We are working with industry as they develop scenario-based
training programs for acceptance under FITS. Go to
http://faa.gov/education_research/training/fits for more
information on FITS. Manufacturers may also specify in the limitations
section of their airplane flight manual that certain training
be accomplished in order to act as pilot-in-command of the aircraft.
VLJs are turbojet powered aircraft, a type rating is required
and pilots will be tested in accordance with the
Transport Pilot (ATP) and
Type Rating Practical Test
Standards (PTS). The FAA is in the process of beefing up
these PTS to include more aeronautical decision-making (ADM),
single pilot resource management (SRM), and a greater emphasis
on performance analysis and scenario-based testing.
the National Air Space? Are these aircraft going to 'blacken
the sky' and clog up the system?
especially in the near term. First of all, these aircraft are
designed to utilize smaller runways with takeoff and landing
distances in the 2,000-5,000 foot range. It's expected that
they'll be utilizing the regional airports and not adding to
the already congested hub airports. Initially it's expected
that there may be 100 VLJs by 2006, then perhaps about 500/year
within several years of introduction.
range from 5,000 units by 2020 to 15,000 units by 2020, so that's
a pretty hefty increase. Through the Next Generation Air Transportation
System (NGATS), the FAA has already begun to prepare for this
longer-term increase and potential capacity issues not only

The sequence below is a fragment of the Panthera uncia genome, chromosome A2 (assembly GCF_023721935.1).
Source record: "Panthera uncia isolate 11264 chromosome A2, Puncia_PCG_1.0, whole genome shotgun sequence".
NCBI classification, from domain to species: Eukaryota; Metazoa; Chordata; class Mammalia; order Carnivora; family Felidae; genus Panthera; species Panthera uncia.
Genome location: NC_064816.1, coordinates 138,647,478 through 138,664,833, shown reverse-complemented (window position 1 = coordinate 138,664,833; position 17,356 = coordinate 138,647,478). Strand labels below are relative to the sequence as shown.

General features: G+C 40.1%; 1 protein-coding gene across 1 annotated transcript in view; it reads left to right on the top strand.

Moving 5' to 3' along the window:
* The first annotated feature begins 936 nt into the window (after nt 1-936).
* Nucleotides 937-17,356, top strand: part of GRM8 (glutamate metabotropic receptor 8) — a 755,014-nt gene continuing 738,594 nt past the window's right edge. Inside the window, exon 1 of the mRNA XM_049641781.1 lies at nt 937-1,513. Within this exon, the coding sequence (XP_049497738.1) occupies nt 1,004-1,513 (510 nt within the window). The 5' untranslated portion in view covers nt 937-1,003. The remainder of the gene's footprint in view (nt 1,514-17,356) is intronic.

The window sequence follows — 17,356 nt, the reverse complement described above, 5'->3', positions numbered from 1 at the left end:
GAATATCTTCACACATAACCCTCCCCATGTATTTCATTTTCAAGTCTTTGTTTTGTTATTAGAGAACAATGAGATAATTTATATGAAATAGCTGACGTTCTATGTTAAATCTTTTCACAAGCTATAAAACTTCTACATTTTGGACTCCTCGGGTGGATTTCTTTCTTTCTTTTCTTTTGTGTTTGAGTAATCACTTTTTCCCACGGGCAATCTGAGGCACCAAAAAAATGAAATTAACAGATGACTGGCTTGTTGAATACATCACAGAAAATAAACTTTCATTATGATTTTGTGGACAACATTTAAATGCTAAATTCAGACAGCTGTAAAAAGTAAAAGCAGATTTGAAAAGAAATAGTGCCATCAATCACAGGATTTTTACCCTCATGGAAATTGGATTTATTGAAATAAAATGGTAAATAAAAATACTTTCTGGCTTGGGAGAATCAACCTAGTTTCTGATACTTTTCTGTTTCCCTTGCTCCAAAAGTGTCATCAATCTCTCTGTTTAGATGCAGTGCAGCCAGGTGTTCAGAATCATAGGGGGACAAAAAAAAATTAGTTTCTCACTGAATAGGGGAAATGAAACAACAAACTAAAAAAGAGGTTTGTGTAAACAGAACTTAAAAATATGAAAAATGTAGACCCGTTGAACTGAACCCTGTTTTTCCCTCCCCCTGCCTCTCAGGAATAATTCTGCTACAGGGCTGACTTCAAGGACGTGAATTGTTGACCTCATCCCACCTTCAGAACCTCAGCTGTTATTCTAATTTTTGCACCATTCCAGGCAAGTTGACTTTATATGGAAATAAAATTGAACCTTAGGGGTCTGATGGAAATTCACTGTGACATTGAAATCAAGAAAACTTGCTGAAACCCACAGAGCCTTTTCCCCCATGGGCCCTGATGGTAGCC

from the VLJs, but all aspects of air traffic. You can read
more about NGATS at
about mixing with faster airplanes, both at altitude and in
of these aircraft are certified to operate at 41,000 feet, it
is expected that because of their range (about 1,100 plus nm)
they'll be utilizing the mid-altitudes of about 20,000 to 25,000
feet. Pilot training and testing will emphasize operations in
complex airspace and with much faster aircraft to mitigate any
problems in this area. Through the work of our cross-organizational
group, all aspects of Air Traffic (en route, terminal, systems
operations, tactical operations, training, etc.) are very much
in tune with the capabilities and limitations of the aircraft
and will be very well prepared for their entrance into the system.
VLJs have glass cockpits?
So far, that's
what it looks like. The Eclipse even takes this a step further;
integrating many aircraft systems into the Avio system they
are designing into their aircraft.
the average GA pilot be able to fly a VLJ?
are from about $1.4 million to about $2.7 million, so they're
really not much more expensive, and in some cases less expensive,
than some of the light twins or small turboprops. So'if it's
in your budget and you've got the discipline to successfully
complete the rigorous training program and pass the type rating
check, you too can pilot a VLJ!
Mary Pat Baxter is an Aviation
Safety Inspector in Flight Standards Service's General Aviation
and Commercial Division and the Program Manager for VLJs.